# Is the small Davenport constant for $S_n$, $d(S_n)=n(n-1)/2$?

The Davenport constant $$D(G)$$ of a finite group $$G$$ is the minimal $$d$$ such that any sequence/multiset of length $$d$$ is one-product, i.e., identity can be obtained as a product (in some order) of some non-empty subsequence. The small davenport constant $$d(G)$$ is the maximal length of one-product free sequences, i.e., $$d(G)+1=D(G)$$. I am focusing on $$S_n$$ and $$A_n$$.

In another post Davenport constant $D(S_5)=10$ or $11$? for computing $$D(S_5)$$, it ended up showing that $$d(S_5)=10$$, and it is also known that $$d(S_3)=3$$ and $$d(S_4)=6$$. For these three cases $$d(S_n)= {n \choose 2}=n(n-1)/2$$ holds, i.e., maximal one-product free sequences have this length.

I think it might be just coincidence, however this combinatorial expression appears a lot in $$S_n$$. For example, it is the total number of transpositions, or the largest number of inversions an element can have. If we consider adjacent transpositions $$(i, i+1)$$ as generators of $$S_n$$, this could mean that the largest length that a permutation could have is exactly $${ n \choose 2}$$. Maybe it has nothing to do but...is there any relation between $${n \choose 2}$$ and $$d(S_n)$$??

Maybe is not equality but some lower or upper bound, which would also be very interesting. This means that either we could construct a family of maximal one-product free sequences of length $${n \choose 2}$$ in $$S_n$$ (taking the idea of distinct tranpositions or inversions into account) or prove that any sequence with more than $${n \choose 2}$$ elements must be one-product. Any other strategies to get upper and lower bounds for $$S_n$$ or $$A_n$$ are also very welcome! Thanks a lot for your help ;)

• Your link to "another post" is to a comment by @PeterTaylor, itself linking to Sage code. Was that what you intended? Might you have meant to link to the answer on which it is a comment? Commented Jul 9 at 17:23
• The sequence of all $n\choose 2$ transpositions (in the lexicographic order) is 1-product free, right? Commented Jul 9 at 17:58
• @FedorPetrov We are using that a sequence is one-product free if there is no subsequence with product one in ANY order. Thus, for n=4 for example we have (12)(34)(13)(24)(14)(23)=1. Commented Jul 10 at 1:39
• @MikelMartinezPuente ah, ok. I would call it a "multiset", not a "sequence". Commented Jul 10 at 8:10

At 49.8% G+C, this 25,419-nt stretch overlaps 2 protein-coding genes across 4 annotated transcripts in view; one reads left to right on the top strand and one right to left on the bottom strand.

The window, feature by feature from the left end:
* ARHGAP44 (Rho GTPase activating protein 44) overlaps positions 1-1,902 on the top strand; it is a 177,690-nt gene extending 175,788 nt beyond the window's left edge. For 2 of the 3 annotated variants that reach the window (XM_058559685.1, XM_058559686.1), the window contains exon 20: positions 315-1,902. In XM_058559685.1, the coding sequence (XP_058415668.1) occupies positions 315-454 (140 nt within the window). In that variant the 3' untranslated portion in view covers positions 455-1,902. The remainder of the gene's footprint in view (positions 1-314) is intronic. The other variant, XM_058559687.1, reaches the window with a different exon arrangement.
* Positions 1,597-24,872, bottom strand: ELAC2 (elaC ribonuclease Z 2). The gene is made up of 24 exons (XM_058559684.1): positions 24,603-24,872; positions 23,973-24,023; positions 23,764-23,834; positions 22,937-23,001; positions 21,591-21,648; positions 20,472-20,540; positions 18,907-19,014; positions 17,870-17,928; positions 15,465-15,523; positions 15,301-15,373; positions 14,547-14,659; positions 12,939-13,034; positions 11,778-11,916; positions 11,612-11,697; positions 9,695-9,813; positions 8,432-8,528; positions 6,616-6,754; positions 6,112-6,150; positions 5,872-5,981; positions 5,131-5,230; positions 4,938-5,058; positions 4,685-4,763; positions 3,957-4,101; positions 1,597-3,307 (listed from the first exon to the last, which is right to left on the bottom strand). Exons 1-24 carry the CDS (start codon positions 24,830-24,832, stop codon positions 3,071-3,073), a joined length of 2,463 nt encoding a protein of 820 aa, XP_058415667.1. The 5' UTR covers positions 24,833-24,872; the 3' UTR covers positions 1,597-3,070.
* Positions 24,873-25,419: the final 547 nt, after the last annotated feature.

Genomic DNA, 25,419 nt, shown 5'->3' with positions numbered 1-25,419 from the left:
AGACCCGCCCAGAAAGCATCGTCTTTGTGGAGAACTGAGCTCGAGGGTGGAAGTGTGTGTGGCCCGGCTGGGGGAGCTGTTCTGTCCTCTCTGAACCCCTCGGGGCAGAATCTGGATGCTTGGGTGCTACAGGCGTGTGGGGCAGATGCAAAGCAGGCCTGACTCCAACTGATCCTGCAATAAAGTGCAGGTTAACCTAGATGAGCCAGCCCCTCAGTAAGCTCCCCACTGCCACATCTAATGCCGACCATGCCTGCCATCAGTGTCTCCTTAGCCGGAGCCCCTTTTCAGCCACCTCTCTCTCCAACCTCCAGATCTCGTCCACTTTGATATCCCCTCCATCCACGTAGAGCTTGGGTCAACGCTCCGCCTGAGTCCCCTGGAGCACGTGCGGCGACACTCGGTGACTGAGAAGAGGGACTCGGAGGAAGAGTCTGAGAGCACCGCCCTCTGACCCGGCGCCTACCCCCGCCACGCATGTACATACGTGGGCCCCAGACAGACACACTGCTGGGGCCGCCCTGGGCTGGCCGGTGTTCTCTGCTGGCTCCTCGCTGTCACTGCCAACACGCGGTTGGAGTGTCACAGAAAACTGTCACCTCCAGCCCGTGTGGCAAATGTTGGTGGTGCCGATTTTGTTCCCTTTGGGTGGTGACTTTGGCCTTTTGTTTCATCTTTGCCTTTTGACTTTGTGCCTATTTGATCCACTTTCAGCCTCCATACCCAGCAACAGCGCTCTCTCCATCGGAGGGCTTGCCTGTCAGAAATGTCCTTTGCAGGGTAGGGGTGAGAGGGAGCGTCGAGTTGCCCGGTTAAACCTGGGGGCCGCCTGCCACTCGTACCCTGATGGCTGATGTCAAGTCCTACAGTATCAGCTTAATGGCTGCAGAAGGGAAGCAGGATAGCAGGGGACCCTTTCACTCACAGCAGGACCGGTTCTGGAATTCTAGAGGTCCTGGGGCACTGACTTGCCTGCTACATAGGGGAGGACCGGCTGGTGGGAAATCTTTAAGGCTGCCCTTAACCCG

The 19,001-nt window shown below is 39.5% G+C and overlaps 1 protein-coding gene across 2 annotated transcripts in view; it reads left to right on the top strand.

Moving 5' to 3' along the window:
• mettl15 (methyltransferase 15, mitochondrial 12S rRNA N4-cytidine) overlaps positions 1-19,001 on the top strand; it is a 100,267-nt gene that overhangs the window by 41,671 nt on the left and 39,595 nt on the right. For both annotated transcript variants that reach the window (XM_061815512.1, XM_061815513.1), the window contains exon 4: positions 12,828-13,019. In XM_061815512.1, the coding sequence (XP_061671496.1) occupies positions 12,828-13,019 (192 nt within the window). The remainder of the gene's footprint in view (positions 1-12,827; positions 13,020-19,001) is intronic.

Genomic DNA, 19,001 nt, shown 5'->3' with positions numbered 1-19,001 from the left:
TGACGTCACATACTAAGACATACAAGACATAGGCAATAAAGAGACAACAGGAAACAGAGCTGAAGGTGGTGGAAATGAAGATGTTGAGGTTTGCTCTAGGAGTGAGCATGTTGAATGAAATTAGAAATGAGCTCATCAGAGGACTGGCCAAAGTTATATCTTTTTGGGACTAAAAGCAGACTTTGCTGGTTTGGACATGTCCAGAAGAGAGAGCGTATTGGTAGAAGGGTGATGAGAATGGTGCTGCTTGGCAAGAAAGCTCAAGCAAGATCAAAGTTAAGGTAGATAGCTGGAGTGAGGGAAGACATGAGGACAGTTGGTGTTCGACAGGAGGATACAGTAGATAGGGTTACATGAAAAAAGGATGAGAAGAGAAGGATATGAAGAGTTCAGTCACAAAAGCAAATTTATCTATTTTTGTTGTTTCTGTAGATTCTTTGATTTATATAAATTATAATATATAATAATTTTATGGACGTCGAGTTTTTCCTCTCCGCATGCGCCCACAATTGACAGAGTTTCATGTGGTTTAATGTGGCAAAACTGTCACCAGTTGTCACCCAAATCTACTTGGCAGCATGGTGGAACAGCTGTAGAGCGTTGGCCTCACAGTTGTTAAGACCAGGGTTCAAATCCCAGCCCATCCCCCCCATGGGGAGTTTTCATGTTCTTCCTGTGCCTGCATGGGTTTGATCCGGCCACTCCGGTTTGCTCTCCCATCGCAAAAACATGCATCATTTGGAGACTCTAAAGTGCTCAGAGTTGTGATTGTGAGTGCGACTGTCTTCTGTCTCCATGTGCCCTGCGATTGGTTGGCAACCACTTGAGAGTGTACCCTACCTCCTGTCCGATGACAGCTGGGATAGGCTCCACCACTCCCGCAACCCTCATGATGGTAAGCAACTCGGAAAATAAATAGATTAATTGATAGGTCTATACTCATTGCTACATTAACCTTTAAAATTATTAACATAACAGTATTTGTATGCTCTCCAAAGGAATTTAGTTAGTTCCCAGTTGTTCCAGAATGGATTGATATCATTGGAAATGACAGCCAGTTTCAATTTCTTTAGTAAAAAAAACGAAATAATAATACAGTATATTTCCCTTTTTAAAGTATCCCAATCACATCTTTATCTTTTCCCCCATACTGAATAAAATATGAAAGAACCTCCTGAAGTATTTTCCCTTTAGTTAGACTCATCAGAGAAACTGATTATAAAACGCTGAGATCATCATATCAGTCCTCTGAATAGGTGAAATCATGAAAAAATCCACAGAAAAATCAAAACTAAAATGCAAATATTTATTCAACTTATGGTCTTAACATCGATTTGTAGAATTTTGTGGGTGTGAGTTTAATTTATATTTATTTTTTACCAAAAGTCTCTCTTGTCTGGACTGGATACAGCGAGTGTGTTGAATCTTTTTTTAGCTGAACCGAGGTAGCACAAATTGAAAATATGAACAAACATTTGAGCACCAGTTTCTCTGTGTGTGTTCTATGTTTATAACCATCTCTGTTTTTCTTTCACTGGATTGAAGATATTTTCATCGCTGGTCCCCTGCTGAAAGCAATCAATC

• @DavidRoberts, about the edit, I took the "davenport" in the title to be intentional, per the usage in the post: there is the large-D Davenport constant $D$, and the small-d davenport constant $d$. (I am not sure how I would feel about this were it my name in play, but it seemed to be intentional.) Commented Jul 12 at 23:59

This guess must fail for large $$n$$ because $$d(S_n)$$ grows much faster than $$n(n-1)/2$$. Indeed $$d(S_n) > n(n-1)/2$$ for all $$n \geq 16$$ (and possibly also a few smaller $$n$$).
For any group $$G$$, a lower bound on $$D(G)$$ is the maximal order $$|a|$$ of any element $$a \in G,$$ because the sequence $$a, a, a, \ldots$$ of length $$|a|-1$$ is one-free. For $$G = S_n$$, this lower bound (Landau's function $$g(n),$$ OEIS sequence A000793) grows faster than $$n(n-1)/2$$ and indeed faster than any polynomial in $$n$$. Already for $$n=16$$ the product of disjoint cycles of lengths $$4,5,7$$ has order $$140$$ while $$16(16-1)/2 = 120$$. The OEIS goes just far enough to see that $$D(S_{47}) \geq 120120 > 47^3$$.
• Thank you so much for the contribution! It is weird I dind't realise to check first such a natural lower bound of $D(S_n)$. By the way, do you know if there is an equivalent function as the Landau function for alternating groups? Thanks :) Commented Jul 10 at 18:58
• You're welcome. For $A_n$, I don't know whether the maximal order has another name; I suppose you can call it $g_+(n)$. It must be at least as large as $g(n)/2$ (if the maximal order in $S_n$ is attained by an odd permutation then consider its square), and thus also increases faster than any polynomial in $n$. Commented Jul 10 at 19:11
• Thanks a lot! That makes sense. Do you think there is also such an easy upper bound for $A_n$ or $S_n$? The unique idea I come up with is that $D(S_n) \leq n*D(S_{n-1})$ and of course $D(S_n) \leq 2*D(A_n)$, but still is need to know previous values... Commented Jul 11 at 10:53